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Mac OS X is Vulnerable to New Trojan

The growing popularity of social working is leaving devices and computers operating on Mac OS X increasingly vulnerable to tapeworms, viruses, Trojans and other kinds of Malware.

A java based Trojan called trojan.osx.boonana.a is infecting both Mac OS X and Windows based devices, website Ars Technica reports. The Trojan is getting into Apple devices through social networking applications such as Facebook. A security company called Secure Mac told the site that the Trojan hides in a Facebook message labeled “Is this you in the video?”

When a person takes the bait and opens the Facebook link it activates a Java applet. This applet lets the Trojan install a program that can bypass all of OS X’s security measures, Ars Technica reported. The security measures the program can get around include password verification.

If that wasn’t bad enough this Malware can actually crack user accounts and spread through Mac networks as spam. This means that trojan.osx.boonana.a could infect an entire Mac network or a Mac OS X server from one visit to Facebook.

Protecting Mac OS X Systems from Malware
It is known who created this Trojan but it looks like one of a new breed of sophisticated and destructive Trojans that appear to originate overseas. This new class of Malware could have been created by foreign governments or professional criminals for espionage and other nefarious purposes.

To protect their systems, Mac OS X users will now have to take the kind of security precautions that Windows users have long undertaken. In particular some organizations may have to limit the use of social networking at work.

Persons will have to be more careful in the messages and e-mails they receive. Regular updating of security software such as firewalls could help protect against such malware.
So will regular scans of the system for malware.

Monitoring of websites and the media for news about new Trojans and other kinds of Malware can also help Mac users learn what’s out there and take precautions. Apple itself will also undoubtedly release fixes to combat Malware and other security threats.

It professionals who work with Mac OS X will have to take more security precautions and pay much more attention to security measures. Internet searches on trojan.osx.boonana.a could help individuals find fixes to it.

What is Mac OS X?

Basically Mac OS X or Snow Leopard is the latest operating system for the Macintosh and other Apple Devices. Apple is the only computer company that has its’ own operating system. The other computer manufacturers use systems such as Microsoft Windows, Unix or Linux.

Mac OS X or Mac OS 10 is the latest version of the Mac operating system. Like Microsoft, Mac puts out a new version of its operating system on a regular basis. Each version of this system has the name of a different big cat. The last version released was Snow Leopard.

A major difference between Mac OS X and other operating systems is that OS X is based on Unix rather than Windows structures. This is why many Windows applications will not work on Apple products.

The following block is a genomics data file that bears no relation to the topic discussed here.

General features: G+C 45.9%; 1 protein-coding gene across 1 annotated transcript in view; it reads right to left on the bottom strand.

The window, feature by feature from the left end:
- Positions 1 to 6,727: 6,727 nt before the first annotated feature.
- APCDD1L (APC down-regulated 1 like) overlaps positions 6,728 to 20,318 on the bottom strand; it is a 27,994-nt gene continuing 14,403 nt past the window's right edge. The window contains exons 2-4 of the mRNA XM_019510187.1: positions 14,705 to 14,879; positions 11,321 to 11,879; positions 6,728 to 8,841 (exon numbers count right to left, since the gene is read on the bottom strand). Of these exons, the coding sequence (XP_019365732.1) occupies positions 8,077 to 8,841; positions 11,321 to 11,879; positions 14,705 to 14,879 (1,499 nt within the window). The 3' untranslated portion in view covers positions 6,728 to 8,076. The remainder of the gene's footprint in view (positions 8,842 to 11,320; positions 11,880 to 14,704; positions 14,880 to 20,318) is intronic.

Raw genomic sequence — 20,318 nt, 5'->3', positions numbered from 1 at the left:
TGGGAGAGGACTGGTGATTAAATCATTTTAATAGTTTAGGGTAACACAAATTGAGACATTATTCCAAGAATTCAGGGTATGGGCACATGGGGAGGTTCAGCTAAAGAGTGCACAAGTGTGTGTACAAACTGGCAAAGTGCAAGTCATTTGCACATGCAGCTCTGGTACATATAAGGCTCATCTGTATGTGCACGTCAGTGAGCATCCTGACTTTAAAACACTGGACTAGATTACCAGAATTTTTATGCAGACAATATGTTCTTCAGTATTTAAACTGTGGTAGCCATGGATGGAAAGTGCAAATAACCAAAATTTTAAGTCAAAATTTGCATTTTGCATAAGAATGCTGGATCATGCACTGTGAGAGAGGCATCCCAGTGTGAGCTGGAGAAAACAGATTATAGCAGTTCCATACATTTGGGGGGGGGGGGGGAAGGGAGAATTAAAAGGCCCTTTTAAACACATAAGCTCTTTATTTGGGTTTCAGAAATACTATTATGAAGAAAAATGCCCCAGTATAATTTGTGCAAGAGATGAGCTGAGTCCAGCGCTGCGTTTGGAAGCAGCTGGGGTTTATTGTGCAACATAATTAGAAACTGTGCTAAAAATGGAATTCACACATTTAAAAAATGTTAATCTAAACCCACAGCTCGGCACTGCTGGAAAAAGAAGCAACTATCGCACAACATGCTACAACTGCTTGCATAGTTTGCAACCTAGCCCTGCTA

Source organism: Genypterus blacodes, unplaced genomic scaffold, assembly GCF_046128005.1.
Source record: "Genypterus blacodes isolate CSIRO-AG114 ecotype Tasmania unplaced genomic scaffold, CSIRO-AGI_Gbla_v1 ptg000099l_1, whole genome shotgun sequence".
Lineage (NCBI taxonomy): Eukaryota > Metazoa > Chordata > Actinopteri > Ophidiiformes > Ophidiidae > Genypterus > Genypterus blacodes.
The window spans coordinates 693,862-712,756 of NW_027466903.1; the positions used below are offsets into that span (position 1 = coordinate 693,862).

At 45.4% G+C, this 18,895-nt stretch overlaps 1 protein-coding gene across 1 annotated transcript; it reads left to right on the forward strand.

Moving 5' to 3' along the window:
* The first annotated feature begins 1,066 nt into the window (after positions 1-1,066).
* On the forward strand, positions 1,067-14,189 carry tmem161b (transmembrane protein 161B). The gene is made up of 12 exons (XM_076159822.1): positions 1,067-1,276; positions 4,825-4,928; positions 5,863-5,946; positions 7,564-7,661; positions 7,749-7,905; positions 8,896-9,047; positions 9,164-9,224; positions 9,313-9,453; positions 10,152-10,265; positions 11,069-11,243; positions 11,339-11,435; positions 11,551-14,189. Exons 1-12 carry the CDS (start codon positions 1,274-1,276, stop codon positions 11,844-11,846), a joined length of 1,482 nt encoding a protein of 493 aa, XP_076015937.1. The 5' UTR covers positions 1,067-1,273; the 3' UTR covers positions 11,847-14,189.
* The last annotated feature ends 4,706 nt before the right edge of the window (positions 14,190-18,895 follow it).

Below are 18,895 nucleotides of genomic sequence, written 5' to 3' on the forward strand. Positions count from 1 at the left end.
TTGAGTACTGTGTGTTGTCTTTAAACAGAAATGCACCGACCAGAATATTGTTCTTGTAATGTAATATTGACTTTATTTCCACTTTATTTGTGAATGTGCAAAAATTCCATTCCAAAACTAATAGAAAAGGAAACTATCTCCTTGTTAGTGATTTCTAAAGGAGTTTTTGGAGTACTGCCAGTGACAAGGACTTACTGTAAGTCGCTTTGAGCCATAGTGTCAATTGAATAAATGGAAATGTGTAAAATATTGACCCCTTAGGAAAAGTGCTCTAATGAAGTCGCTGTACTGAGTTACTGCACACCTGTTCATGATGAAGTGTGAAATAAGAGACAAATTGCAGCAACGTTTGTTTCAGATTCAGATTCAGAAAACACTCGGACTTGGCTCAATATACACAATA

Mac OS X Server
Mac OS X is proprietary which means it can only be used on Mac products. Mac OS X has its own server, or Mac OS X server. This server enables Mac users to create networks of Macs with internal features such as mail transfer and a domain server. Mac OS X Server products come preloaded on Xserve Server hardware.

Mac OS Server looks just like the Mac OS desktop so it is fairly easy to use. It can be used to coordinate workgroups of Mac users. Mac OS Server can be run on the vast majority of Apple computers sold today.

Specialized Versions of Mac OS X
There are a number of specialized Mac OS X for the several difference Apple devices on the market today. There are Mac OS X systems for the iPad, IPod, IPod Touch and the new Apple TV product. Each of these systems is similar in architecture to the ones for the Macintosh and other Apple computers.

The Apple TV is a new device that allows people to download television programs and movies directly from the internet to their TV set. It is similar to devices being by Netflix and other companies. Although it doesn’t look like one the Apple TV is essentially a small computer connected directly to a TV set.

Given Apple’s legendary creativity is highly probable that specialized versions of Mac OS X for many other devices will appear in the years ahead. This means there is a very big and bright future for this operating system.

Mac OS X Users Facing More Security Threats

It looks like Mac OS X users are going to have to start taking all the kind of security precautions long familiar to Windows users. Malware is getting increasingly sophisticated and is now often capable of penetrating systems running on Mac S X.

The trojan.osx.boonana.a Java Trojan can penetrate Mac OS X systems through Facebook and install programs that can penetrate most of Mac OS X’s security. This Trojan is particularly bothersome because it can actually send copies of itself to other users on Mac OS X networks and servers.

This Trojan is only the latest example of a new breed of Malware that takes advantage of security holes in Mac OS X and other Apple systems. It is a perfect example of how sophisticated and powerful today’s Malware has become. From just one Facebook link this Trojan can get around Mac OS X’s security.

Unfortunately, trojan.osx.boonana.a is only the tip of the iceberg. There are hundreds perhaps even thousands of such malicious programs out there targeting Mac products. Many of these threats are unreported and some of them can lay dormant for weeks or even months.

Protecting Mac OS X from Malware